Skip to main content

Simple sketching using a track pad.

I like to illustrate text with sketches. I think there are many instances when it is easier and quicker to convey ideas. I used to think that I need a graphics tablet for this. Previously I would sketch with pen and paper and then scan the drawing. This added an extra step, was a motivation barrier and was not as flexible has doing things digitally (where you can delete/edit stuff without having to start all over again). I tried a bit with the mouse, but found it very unwieldy.

Recently, however, I have discovered that for the simple line sketches I do a track pad works surprisingly better than I expected. I used Inkscape and the laptop track pad to do the sketch below. I can totally see how a real sketch artist who is interested in effectively using line weight/thickness to convey information will find this method unimpressive, and in the end I do envision buying a graphics tablet, but for now I will keep practicing with the track pad.

I think the track pad works well for me because it is a bit like finger painting and I can control my finger tip more finely than I can control a whole mouse, which has inertia and makes it difficult for me to do fast movements.

Comments

Popular posts from this blog

Flowing text in inkscape (Poster making)

You can flow text into arbitrary shapes in inkscape. (From a hint here).

You simply create a text box, type your text into it, create a frame with some drawing tool, select both the text box and the frame (click and shift) and then go to text->flow into frame.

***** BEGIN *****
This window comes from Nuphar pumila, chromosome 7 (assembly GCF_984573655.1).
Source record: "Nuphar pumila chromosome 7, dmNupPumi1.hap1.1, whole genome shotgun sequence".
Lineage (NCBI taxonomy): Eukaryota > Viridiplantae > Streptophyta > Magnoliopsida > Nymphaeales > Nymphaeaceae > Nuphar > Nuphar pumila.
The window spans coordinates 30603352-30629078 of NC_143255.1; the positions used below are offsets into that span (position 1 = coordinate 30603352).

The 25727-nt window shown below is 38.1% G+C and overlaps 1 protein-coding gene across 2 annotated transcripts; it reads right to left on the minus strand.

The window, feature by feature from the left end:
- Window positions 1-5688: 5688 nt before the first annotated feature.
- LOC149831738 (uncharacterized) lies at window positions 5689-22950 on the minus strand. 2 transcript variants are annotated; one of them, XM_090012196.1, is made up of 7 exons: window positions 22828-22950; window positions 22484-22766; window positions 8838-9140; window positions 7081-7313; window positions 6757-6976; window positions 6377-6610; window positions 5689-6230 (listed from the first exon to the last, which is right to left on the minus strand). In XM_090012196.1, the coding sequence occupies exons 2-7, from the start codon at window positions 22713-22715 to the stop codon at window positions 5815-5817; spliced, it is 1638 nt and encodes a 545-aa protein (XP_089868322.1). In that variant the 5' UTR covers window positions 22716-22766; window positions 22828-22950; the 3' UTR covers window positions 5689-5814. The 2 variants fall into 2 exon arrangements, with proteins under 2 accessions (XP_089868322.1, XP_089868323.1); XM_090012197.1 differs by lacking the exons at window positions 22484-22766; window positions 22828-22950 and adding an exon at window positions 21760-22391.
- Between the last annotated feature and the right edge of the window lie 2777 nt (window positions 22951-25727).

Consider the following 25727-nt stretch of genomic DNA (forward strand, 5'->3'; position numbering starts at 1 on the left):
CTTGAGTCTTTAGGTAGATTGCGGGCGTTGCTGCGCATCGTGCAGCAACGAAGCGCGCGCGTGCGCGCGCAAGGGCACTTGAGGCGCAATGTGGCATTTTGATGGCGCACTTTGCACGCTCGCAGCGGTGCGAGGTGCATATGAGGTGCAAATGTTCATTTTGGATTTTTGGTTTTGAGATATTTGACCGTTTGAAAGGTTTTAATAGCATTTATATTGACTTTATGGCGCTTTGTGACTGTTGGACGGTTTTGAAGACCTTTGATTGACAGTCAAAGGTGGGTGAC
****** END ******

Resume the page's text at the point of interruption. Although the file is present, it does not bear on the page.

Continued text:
UPDATE:

The omnipresent anonymous asked:
Trying to enter sentence so that text forms the number three...any ideas?
The solution:
Type '3' using the text toolConvert to path using object->pathSize as necessaryRemove fillUngroupType in actual text in new text boxSelect the text and the '3' pathFlow the text

Drawing circles using matplotlib

Use the pylab.Circle command

import pylab #Imports matplotlib and a host of other useful modules cir1 = pylab.Circle((0,0), radius=0.75, fc='y') #Creates a patch that looks like a circle (fc= face color) cir2 = pylab.Circle((.5,.5), radius=0.25, alpha =.2, fc='b') #Repeat (alpha=.2 means make it very translucent) ax = pylab.axes(aspect=1) #Creates empty axes (aspect=1 means scale things so that circles look like circles) ax.add_patch(cir1) #Grab the current axes, add the patch to it ax.add_patch(cir2) #Repeat pylab.show()

Pandas panel = collection of tables/data frames aligned by index and column

Pandas panel provides a nice way to collect related data frames together while maintaining correspondence between the index and column values:


import pandas as pd, pylab #Full dimensions of a slice of our panel index = ['1','2','3','4'] #major_index columns = ['a','b','c'] #minor_index df = pd.DataFrame(pylab.randn(4,3),columns=columns,index=index) #A full slice of the panel df2 = pd.DataFrame(pylab.randn(3,2),columns=['a','c'],index=['1','3','4']) #A partial slice df3 = pd.DataFrame(pylab.randn(2,2),columns=['a','b'],index=['2','4']) #Another partial slice df4 = pd.DataFrame(pylab.randn(2,2),columns=['d','e'],index=['5','6']) #Partial slice with a new column and index pn = pd.Panel({'A': df}) pn['B'] = df2 pn['C'] = df3 pn['D'] = df4 for key in pn.items: print pn[key] -> output …